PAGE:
Winnipeg really isn't much. It's a collection of imperfect places and imperfect ideas that work imperfectly. Winnipeg is imperfect. It is a place in the centre of a continent that doesn't know what it should be anymore. Instead of trying to define Winnipeg; to define ourselves, we look beyond our limits to those who stay here, who visit here for validation. Winnipeg should not have to be validated, we should not have to look elsewhere to accept our city for what it is.
When the NHL returned to Winnipeg there was a sense that the team had to be named the Winnipeg Jets; that no other name would do. The Jets defined Winnipeg during their existence until they left in 1996 and in their 15 year absence. The Jets define Winnipeg today. The Jets will always define Winnipeg, whether they are here or long gone to a different city.
At the heart of Winnipeg is the notion of hard work. There are office buildings yes, but the train tracks, the meat plants, the trucks that drive through here. Hard work. People look at the Jets and they see themselves in the players that are defined not by their skill or their flash, but by their work ethic, by their determination.
No one has to love us or even tolerate us except for ourselves. The players on the Jets only have to live here part of the year and play hard. The players only owe us that. The rest we have to find ourselves because somewhere in ourselves, we all love a part of Winnipeg. No one should ever have to validate this for us.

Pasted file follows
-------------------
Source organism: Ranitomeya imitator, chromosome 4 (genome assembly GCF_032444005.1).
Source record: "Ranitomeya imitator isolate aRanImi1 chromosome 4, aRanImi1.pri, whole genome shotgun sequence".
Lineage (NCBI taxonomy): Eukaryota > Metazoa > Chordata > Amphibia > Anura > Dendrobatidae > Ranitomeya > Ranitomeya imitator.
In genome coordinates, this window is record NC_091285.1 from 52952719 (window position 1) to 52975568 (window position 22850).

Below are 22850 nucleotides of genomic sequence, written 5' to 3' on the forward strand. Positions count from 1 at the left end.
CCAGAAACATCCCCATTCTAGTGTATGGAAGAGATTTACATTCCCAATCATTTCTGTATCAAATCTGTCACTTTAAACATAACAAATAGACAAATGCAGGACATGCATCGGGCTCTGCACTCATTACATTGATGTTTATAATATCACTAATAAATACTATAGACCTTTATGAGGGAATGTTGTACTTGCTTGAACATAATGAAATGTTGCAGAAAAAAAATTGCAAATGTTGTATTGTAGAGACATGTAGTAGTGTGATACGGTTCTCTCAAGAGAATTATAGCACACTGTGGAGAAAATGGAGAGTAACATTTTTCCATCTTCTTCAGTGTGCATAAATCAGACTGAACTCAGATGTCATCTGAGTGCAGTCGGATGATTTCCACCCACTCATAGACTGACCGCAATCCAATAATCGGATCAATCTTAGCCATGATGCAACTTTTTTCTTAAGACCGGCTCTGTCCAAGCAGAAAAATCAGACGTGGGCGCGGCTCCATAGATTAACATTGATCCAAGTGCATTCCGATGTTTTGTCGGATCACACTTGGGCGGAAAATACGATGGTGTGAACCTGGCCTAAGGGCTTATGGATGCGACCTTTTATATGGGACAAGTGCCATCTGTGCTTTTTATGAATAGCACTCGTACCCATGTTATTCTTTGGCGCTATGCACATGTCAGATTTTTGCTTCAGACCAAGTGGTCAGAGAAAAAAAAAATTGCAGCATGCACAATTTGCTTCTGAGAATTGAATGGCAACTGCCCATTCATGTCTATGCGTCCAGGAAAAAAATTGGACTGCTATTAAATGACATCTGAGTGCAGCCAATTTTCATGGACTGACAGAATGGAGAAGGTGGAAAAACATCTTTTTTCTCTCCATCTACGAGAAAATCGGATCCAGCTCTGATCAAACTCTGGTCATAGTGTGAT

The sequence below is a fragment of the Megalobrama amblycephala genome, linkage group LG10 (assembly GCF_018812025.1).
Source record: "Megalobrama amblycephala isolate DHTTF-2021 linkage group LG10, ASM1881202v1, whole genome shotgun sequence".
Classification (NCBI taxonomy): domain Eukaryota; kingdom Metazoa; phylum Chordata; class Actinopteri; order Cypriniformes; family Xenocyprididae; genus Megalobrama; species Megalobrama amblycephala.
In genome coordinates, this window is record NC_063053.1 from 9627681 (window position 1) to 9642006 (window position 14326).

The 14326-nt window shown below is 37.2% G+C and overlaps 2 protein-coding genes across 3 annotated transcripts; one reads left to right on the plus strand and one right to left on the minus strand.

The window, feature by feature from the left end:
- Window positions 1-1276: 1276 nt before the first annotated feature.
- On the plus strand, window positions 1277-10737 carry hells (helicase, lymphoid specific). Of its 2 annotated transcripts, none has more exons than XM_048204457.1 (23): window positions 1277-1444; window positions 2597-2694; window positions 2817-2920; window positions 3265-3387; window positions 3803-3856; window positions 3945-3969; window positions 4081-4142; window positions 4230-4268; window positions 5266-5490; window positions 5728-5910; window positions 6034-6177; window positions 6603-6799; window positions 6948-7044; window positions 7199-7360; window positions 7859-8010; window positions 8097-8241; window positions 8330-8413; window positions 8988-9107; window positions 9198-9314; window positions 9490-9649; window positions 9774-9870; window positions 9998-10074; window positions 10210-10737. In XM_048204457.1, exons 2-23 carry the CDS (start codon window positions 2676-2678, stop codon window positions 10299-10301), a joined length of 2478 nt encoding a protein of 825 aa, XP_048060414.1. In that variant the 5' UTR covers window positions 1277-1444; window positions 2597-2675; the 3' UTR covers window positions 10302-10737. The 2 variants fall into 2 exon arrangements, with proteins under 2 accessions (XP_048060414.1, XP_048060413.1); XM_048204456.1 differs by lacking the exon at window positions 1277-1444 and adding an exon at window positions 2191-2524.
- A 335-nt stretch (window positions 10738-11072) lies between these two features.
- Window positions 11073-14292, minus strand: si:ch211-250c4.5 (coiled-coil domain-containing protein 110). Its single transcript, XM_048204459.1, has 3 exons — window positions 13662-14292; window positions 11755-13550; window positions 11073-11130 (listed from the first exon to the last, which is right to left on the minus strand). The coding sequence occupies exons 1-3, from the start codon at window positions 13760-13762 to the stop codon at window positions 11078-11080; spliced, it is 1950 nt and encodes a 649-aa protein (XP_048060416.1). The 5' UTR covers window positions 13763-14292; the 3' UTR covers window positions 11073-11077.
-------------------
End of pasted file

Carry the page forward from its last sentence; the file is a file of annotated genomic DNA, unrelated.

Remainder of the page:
Winnipeg is okay. We should know that and be fine with it. It may mean settling, but what is wrong with being okay. We are a small city in the middle of nowhere. We are okay. We don't need a NHL team to be okay. We don't need people to tell us that they love Winnipeg to be okay. We should know we are okay, because we are here all the time and we know our city best.
I started writing this before everything exploded with Evander Kane. I have been trying to articulate the relationship between Winnipeg and the Jets. The more I wrote, the more I realized that the Jets symbolize Winnipeg as a whole. Winnipeg had to bounce back from a lot, including the loss of the Jets. I have a weird relationship with the Jets because I grew up with the Manitoba Moose. The more I observe things, the more I think that Winnipeggers are insecure about our city, afraid of what other people think of us. We are a self conscious group and we project that to the world. I love Winnipeg for what it is, flaws included. We need to stop needing our city validated because our city works for us. We may not love Winnipeg, but we don't hate it enough to leave. No one and nothing can make Winnipeg a great city outside of those of us who live here. Winnipeg: we loathe ourselves so everyone will love us to make us feel better.